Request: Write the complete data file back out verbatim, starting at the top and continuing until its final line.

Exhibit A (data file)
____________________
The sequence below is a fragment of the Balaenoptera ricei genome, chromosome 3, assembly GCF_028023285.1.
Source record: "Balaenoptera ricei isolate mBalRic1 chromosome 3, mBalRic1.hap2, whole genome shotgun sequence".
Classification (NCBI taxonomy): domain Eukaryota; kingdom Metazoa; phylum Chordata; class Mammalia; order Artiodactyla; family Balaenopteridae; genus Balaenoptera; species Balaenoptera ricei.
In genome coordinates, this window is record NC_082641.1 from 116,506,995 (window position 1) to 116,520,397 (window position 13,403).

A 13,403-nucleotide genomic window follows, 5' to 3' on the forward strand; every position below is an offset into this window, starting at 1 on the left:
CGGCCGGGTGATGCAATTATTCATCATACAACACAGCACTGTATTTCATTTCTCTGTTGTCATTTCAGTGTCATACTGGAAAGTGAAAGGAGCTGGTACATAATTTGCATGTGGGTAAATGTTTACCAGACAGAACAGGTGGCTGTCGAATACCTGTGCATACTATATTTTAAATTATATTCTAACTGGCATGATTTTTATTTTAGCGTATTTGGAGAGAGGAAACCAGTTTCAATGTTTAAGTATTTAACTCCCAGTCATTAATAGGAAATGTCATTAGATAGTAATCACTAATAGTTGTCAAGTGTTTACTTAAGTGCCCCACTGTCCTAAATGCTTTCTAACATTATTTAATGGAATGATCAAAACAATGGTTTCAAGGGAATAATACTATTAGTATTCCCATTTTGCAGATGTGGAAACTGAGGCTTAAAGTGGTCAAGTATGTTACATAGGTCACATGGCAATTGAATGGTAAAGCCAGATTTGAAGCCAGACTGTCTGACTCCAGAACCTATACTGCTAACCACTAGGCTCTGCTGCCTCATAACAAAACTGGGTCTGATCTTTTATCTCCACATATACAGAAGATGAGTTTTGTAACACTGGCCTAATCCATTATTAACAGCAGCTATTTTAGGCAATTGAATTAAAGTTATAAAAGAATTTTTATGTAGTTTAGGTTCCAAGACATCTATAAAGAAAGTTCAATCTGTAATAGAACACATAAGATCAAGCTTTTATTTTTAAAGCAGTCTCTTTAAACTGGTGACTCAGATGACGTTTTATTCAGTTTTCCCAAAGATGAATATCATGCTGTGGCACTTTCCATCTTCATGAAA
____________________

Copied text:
The sequence below is a fragment of the Balaenoptera ricei genome, chromosome 3, assembly GCF_028023285.1.
Source record: "Balaenoptera ricei isolate mBalRic1 chromosome 3, mBalRic1.hap2, whole genome shotgun sequence".
Classification (NCBI taxonomy): domain Eukaryota; kingdom Metazoa; phylum Chordata; class Mammalia; order Artiodactyla; family Balaenopteridae; genus Balaenoptera; species Balaenoptera ricei.
In genome coordinates, this window is record NC_082641.1 from 116,506,995 (window position 1) to 116,520,397 (window position 13,403).

A 13,403-nucleotide genomic window follows, 5' to 3' on the forward strand; every position below is an offset into this window, starting at 1 on the left:
CGGCCGGGTGATGCAATTATTCATCATACAACACAGCACTGTATTTCATTTCTCTGTTGTCATTTCAGTGTCATACTGGAAAGTGAAAGGAGCTGGTACATAATTTGCATGTGGGTAAATGTTTACCAGACAGAACAGGTGGCTGTCGAATACCTGTGCATACTATATTTTAAATTATATTCTAACTGGCATGATTTTTATTTTAGCGTATTTGGAGAGAGGAAACCAGTTTCAATGTTTAAGTATTTAACTCCCAGTCATTAATAGGAAATGTCATTAGATAGTAATCACTAATAGTTGTCAAGTGTTTACTTAAGTGCCCCACTGTCCTAAATGCTTTCTAACATTATTTAATGGAATGATCAAAACAATGGTTTCAAGGGAATAATACTATTAGTATTCCCATTTTGCAGATGTGGAAACTGAGGCTTAAAGTGGTCAAGTATGTTACATAGGTCACATGGCAATTGAATGGTAAAGCCAGATTTGAAGCCAGACTGTCTGACTCCAGAACCTATACTGCTAACCACTAGGCTCTGCTGCCTCATAACAAAACTGGGTCTGATCTTTTATCTCCACATATACAGAAGATGAGTTTTGTAACACTGGCCTAATCCATTATTAACAGCAGCTATTTTAGGCAATTGAATTAAAGTTATAAAAGAATTTTTATGTAGTTTAGGTTCCAAGACATCTATAAAGAAAGTTCAATCTGTAATAGAACACATAAGATCAAGCTTTTATTTTTAAAGCAGTCTCTTTAAACTGGTGACTCAGATGACGTTTTATTCAGTTTTCCCAAAGATGAATATCATGCTGTGGCACTTTCCATCTTCATGAAA